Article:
68RT Well-Known Member

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    Earlier than that.

    56 pontiac 4-door hardtop - Google Search:



     
  10. geraldg

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    How about a 4 door hardtop station wagon. Both Ford and Chrysler had them.
     
  11. Fast Eddie

    Fast Eddie Valued Member
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    My dad's 57 Mercury Commuter wagon was a 2 door hardtop.
     
  12. 68RT

    68RT Well-Known Member

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    Pontiac Safari & Chevrolet Nomad are the best known 2-door hardtops.
     
  13. geraldg

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    Sorry you are wrong they had a post or pillar behind the front door. The Mercury and Chrysler where true hardtops they had the post or pillar behind the rear window.
     
  14. Fast Eddie

    Fast Eddie Valued Member
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    Here is a scan of the 1957 Mercury ad. My Dad had a red 2 door hardtop wagon exactly like the one in the picture. As you can see it also came in a 4-door hardtop also. It had a 255 HP - 312" engine with the 2 speed Mercomatic transmission. 1957 Mercury Commuter Wagons.jpg
     
    #54 Fast Eddie, Feb 2, 2017
    Last edited: Feb 2, 2017
  15. page2171

    page2171 Well-Known Member

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    Buick and Oldsmobile had them as well. Here is the Buick version.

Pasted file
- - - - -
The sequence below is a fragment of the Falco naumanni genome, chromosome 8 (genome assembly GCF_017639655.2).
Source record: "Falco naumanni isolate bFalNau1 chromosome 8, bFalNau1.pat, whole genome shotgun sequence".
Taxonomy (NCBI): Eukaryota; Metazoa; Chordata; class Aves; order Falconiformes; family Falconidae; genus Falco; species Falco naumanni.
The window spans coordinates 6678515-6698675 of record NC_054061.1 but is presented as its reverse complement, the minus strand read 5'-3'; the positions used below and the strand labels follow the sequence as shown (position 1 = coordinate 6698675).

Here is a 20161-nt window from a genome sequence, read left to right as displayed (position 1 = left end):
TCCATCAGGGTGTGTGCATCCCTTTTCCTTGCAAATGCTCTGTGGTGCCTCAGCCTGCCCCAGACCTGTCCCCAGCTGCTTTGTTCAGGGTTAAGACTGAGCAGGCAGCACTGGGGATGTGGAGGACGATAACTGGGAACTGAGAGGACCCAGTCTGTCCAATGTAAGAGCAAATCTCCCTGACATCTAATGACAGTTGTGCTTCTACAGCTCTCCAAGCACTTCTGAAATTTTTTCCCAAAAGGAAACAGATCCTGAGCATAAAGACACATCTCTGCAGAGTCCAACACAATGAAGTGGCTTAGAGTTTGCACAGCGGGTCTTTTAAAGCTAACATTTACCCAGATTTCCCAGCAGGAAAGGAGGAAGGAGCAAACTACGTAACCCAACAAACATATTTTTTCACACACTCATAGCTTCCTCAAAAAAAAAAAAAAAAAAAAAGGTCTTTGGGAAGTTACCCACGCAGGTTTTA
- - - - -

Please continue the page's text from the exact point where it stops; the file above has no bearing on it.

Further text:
[​IMG]
     
  16. geraldg

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    I wasn't sure about GM but they where all true hardtops.
     
  17. GLHS60

    GLHS60 Well-Known Member

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    Actually, the original FordoMatic and MercoMatic were three speed automatic transmissions.

    The confusion stems from the fact that they started out in 2nd when in the Drive position.

    You have to select manual Low to engage 1st gear.

    If max acceleration is required, you shift from Low to Drive then back to Low once 2nd is engaged.

    Then, a shift from Low to Drive allows the final shift into high, or direct Drive.

    There was a small car 2 speed auto for the Falcon, Farlane etc from about 1960 to 1965.

    The next generation had D1 and D2 to start in Low or 2nd.

    Around 1967 Ford settled on Drive - 2 - 1.

    Thanks
    Randy
     
  18. voiceofstl

    voiceofstl Well-Known Member

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    OP: its been years since I've been in a hardtop. Where the front window meets the back window was there alot of air leakage and wind noise.

    ps: I do remember it was alot easier to put a cloths hanger through the window"
    gap" if you locked your keys in the car .
     
  19. 68RT

    68RT Well-Known Member

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    Noise wasn't a big problem if you had good seals and proper adjustment. GM had seals at the top of the door windows that opened when you opened the door.